FIG. 17 illustrates an example health condition content sharing logic diagram of a health care service application, according to example embodiments. Referring to FIG. 17, the information sources may be remote servers, the cloud, third party servers, virtual nurse application servers, local servers, doctor's office servers, patient EMR record servers, etc. The content of the prescription reminders 1720, the condition content titles 1710 and the feedback and questions 1730 generated by the user may all be processed into messages that are shared among the servers and stored to update the patient's record and his or her present health score. The audio, video and/or textual information 1712 may be provided to the content titles that are needed to educate the user about his or her condition. The information may be shared, updated and delivered as messages 1750 to the user's computing device and to the various servers required to update and share the needed information.
  • [0098]
    FIG. 18 illustrates an example system configuration 1800 according to example embodiments. Referring to FIG. 18, the user input module 1810 may receive user input data, quiz selections, questions, etc., which may be used to process the user's health score via the processing module 1820 and update the score accordingly via the conditioning update module 1830. The health condition information may be updated and stored at a remote database 1840 and retrieved to assist with user health scoring and patient requests. Any of the operations performed by the system configurations of FIGS. 19A-19E may be operated by such a processing system.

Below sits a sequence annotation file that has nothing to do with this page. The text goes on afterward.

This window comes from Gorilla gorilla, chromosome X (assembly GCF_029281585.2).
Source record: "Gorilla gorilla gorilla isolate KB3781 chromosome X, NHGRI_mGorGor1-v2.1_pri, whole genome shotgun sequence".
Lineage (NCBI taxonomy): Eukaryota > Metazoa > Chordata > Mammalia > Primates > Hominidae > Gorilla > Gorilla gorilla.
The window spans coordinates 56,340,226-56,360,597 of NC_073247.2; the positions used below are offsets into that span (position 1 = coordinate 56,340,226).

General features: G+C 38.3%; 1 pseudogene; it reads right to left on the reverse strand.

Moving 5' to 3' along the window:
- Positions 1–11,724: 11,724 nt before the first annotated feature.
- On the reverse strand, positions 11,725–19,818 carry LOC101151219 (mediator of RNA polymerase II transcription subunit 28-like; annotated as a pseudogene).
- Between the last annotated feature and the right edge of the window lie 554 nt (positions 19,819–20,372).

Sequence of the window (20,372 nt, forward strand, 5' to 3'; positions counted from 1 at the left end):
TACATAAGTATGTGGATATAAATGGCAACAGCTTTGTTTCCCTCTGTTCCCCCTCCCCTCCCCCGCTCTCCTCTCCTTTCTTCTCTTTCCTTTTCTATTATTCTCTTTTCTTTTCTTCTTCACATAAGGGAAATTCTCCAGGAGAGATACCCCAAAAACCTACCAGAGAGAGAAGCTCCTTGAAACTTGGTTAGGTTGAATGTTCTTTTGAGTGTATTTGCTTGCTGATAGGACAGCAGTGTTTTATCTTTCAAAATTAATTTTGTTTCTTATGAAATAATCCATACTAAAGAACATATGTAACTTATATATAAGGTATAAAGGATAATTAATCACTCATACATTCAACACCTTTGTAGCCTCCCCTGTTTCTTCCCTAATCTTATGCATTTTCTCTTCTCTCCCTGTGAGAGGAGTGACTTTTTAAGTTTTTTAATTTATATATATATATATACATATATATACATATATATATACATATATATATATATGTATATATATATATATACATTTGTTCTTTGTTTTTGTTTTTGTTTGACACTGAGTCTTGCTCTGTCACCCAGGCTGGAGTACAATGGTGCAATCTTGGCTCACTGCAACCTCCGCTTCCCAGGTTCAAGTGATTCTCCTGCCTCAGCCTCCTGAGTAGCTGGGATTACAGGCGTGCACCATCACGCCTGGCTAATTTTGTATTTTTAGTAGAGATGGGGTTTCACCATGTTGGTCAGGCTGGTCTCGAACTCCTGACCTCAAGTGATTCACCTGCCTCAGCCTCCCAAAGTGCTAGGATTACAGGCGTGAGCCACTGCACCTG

• [0099]
    In one example method of operation, when a modification to a user's health care record is performed, the recorded modification may trigger an update to a user's care plan, which may include retrieving content titles for the user to watch. The trigger may be the addition of a new chronic condition which is detected from a parsing operation of keywords and grammars that are used to identify a particular condition and match it to a particular content title metatag for inclusion in the user's care plan of content to observe and learn.
  • [0100]
    In another example method of operation, the user may be assigned to fill prescriptions, take the medications, comment on pain, discomfort, improving conditions and other information, watch videos, read materials, take quizzes, provide vital sign information etc. The ongoing feedback may be used to generate a health care plan score. The score may be used to dictate the level of care or actions to take regarding the patient's health. The scores may be the basis for determining when a patient is permitted to make an appointment and not permitted to do so, readmission, no admission, emergency room, specialist, generate a note for the nurse, doctor, etc.
  • [0101]